With GSK's share price currently at £13.80, a 61p dividend would put GSK's dividend yield at 4.4% with, coincidentally, a medium-term dividend growth rate also of 4.4% per year.
In reality, management has already set a target dividend of 56p in 2023, which is quite a bit below the 64p dividend in the above model. I could adjust the model to take account of that, but my assumption is that if the 54p dividend turns out to be too low (i.e. GSK is retaining more of its earnings than it can sensibly invest in R&D or productive assets) the excess cash will just be paid out as special dividends or as higher dividends later in the cycle. Either way, it wouldn't make a huge difference to the model.
Looking beyond 2030, I have estimated GSK's long-term dividend growth rate at 3.5% per year. This is above expected long-term growth rate of the global economy (which is generally expected to grow at something close to 3%) because healthcare spending is expected to increase as a percentage of global GDP as the world's population ages through the rest of the 21st century.
However, given the level of uncertainty which is part and parcel of GSK's business model (primarily its dependence on short-term patents), my estimate for GSK's long-term growth rate is only slightly above the expected growth rate of the global economy, which I think is a conservative assumption.
So, we now have what I think is a realistic and conservative estimate for GSK's future dividends. Our next task is to value the company using a discounted dividend model.
Estimating GSK's fair value using a discounted dividend model
I won't delve into the details of how discounted dividend models work or why they are the theoretically correct way to value stocks. This article on my old website has a detailed description and Warren Buffett does a much better job of explaining it than I could in the video below.
If you don't want to watch the video below then a short description is that the fair value of a company (also known as its intrinsic value) is equal to the sum of all its future dividends and other cash returns to shareholders, discounted (reduced) by a fair rate of return.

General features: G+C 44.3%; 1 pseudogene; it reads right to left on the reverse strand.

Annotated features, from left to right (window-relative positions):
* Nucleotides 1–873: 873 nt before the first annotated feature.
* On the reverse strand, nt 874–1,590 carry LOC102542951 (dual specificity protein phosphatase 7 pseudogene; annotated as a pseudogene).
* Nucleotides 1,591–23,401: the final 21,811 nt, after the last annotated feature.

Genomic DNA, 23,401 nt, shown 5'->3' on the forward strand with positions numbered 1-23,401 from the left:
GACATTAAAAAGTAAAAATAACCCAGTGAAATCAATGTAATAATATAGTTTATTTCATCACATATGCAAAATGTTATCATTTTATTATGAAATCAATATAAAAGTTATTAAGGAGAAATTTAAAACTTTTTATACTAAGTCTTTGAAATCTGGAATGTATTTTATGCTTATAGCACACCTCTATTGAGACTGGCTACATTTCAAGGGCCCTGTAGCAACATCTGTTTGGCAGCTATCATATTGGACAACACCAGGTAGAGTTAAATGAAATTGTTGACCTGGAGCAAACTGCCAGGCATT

Personally, I like to calculate both a fair value price and a good value price for a company. Fair value is effectively the price I would sell at and good value is the price I would buy at (it's a bit more complicated than that, but that's the general idea).
To calculate fair value, I use the UK stock market's average annual return of 7% as the discount rate. For good value, I use 10% as the discount rate because that's my target rate of return.
Plugging the previously estimated dividends and those discount rates into my investment spreadsheet gives the following result:
Here's a brief explanation of what that all means:
- Earnings and dividends per share are based on the same management targets as before
- The short-term and long-term dividend growth rates cover 2022-2030 and 2031 and beyond, respectively
- Good Value (£9.25) is the present value of GSK's estimated dividends, discounted by 10% per year
- Fair Value (£17.44) is the present value of GSK's estimated dividends, discounted by 7% per year
- Margin of Safety tells us where the current share price is between good and fair value (44% tells us it's about halfway between the two)
Would I invest in GSK at the right price?
On balance, I would be happy to invest in GSK because it has a long history of success in its chosen markets and, given the scale, depth and breadth of its capabilities, I think it has the potential to continue succeeding for decades to come.
However, it does operate in very competitive markets and is success is by no means guaranteed, so I would only be willing to invest at a price that reflects those risks.
Based on the discounted dividend model above, over the next 12 months:
- I would be happy to buy GSK if its share price moved significantly closer to £9
- I would sell GSK if its share price moved significantly closer £17
- If I already owned GSK, I would be happy to hold at its current price of £13.80
If I did invest in GSK, the next decision would be around position size. In my case, I size positions based on a combination of the stock's defensiveness and valuation.
In terms of defensiveness, the pharmaceutical industry is generally considered defensive because people get sick in recessions as well as booms. Personally though, I wouldn't call GSK a defensive business. Its business model is fundamentally cyclical because each drug goes through a cycle, from development to patent-protected profitability to out-of-patent decline and eventually to full genericisation. So, as far as I'm concerned, GSK is cyclical.
Because cyclical companies usually have less reliable dividends, I give them a smaller default position size of 3% versus 4% for defensive stocks.
I then adjust that default size up and down based upon valuation, with cheaper stocks having larger position sizes (up to double the default) and more expensive stocks having smaller position sizes (down to half the default). This allows me to concentrate my portfolio around the most defensive and most attractively valued opportunities.
In GSK's case, it has a margin of safety of 44%, which shows that its valuation is just above middling. As a result, my position sizing algorithm gives it a target position size of 2.8%, just below the default of 3%.
One final point is that we don't yet have a set of annual results for New GSK minus its consumer healthcare business. When these are released in early 2023, I'll revisit this review to see if my dividend model and valuation need to be tweaked.